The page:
With operations in six states, in an industry heavy on legal documents, Ken Baumgart had a lot on his plate as former compliance manager for Menasha-based Faith Technologies Inc.
“One of the biggest challenges is to take what’s in those contracts and determine what they mean on a practical level to the people working in the field,” he said. “I’ve actually started contract training courses for our managers so they know what they need to do to fulfill the contracts.
“Those aren’t just words; they have actions behind them that need to be fulfilled.”
So far, he said, he’s gotten good feedback from the sessions, which can run as long as five hours.
“We use actual contract language so they can see how it impacts our projects,” said Baumgart, who joined Faith three years ago after 12 years in private practice and was recently promoted to director of risk management.
His role in compliance required him to identify issues that affect multiple projects to make sure there were consistent policies companies wide.
“We’re doing more and more of looking at an issue and then seeing how it plays out in various projects, to make sure everyone is on the same page,” Baumgart said. “You can’t have it being done one way on one project and a second way on another.”
Everything he did as compliance manager, Baumgart said, ensured that construction projects get done, which requires maintaining relationships and coming up “with solutions to problems as they come up.”
Wisconsin Law Journal: What are you working on now?
Ken Baumgart: I work on a variety of projects, from the bidding process through the final awarding of the contract. Once projects start, I’ll also get involved if there’s any issue with subcontractors that may need to be addressed. I also spend a lot of time on insurance reviews. There’s a lot of reading and research involved in this job.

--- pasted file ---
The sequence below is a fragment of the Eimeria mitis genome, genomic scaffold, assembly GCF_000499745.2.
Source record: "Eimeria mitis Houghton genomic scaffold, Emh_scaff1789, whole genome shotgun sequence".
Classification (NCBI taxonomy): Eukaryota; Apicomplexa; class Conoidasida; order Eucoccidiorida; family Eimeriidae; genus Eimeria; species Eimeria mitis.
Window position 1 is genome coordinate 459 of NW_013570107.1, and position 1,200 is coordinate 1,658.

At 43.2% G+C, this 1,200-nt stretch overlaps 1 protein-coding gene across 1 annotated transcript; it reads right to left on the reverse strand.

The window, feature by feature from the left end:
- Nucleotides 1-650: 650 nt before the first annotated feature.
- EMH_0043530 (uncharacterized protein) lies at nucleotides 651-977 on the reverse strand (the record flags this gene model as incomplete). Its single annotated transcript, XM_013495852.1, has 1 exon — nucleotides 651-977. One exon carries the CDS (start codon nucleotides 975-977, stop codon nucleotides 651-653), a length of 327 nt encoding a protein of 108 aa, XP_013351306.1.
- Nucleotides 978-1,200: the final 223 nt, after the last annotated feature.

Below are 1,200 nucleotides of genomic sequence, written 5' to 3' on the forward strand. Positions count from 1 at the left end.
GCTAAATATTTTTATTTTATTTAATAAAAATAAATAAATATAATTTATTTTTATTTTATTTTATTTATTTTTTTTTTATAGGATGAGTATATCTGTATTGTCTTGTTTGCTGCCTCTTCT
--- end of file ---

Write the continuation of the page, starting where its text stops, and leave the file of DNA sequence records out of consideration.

WLJ: What is your most important role as in-house counsel?
Baumgart: Keeping the lines of communication open and making sure projects are moving forward
WLJ: How many people are in your legal department?
Baumgart: Six, including myself, but we don’t like to call it the legal department. When problems come up, we want to engage the parties involved and come up with options and engage everyone in dialogue. The last thing I want is when someone gets an email from me or a letter and immediately think ‘Oh no, we got a letter from an attorney. We need to lawyer up.’ I’m not in an adversary role.
WLJ: What do you look for in outside counsel?
Baumgart: Since we are a national company, we do involve outside counsel if there’s out-of-state litigation or if we’re involved with a federal project. In those cases, we look for someone with onsite experience who’s there on the ground.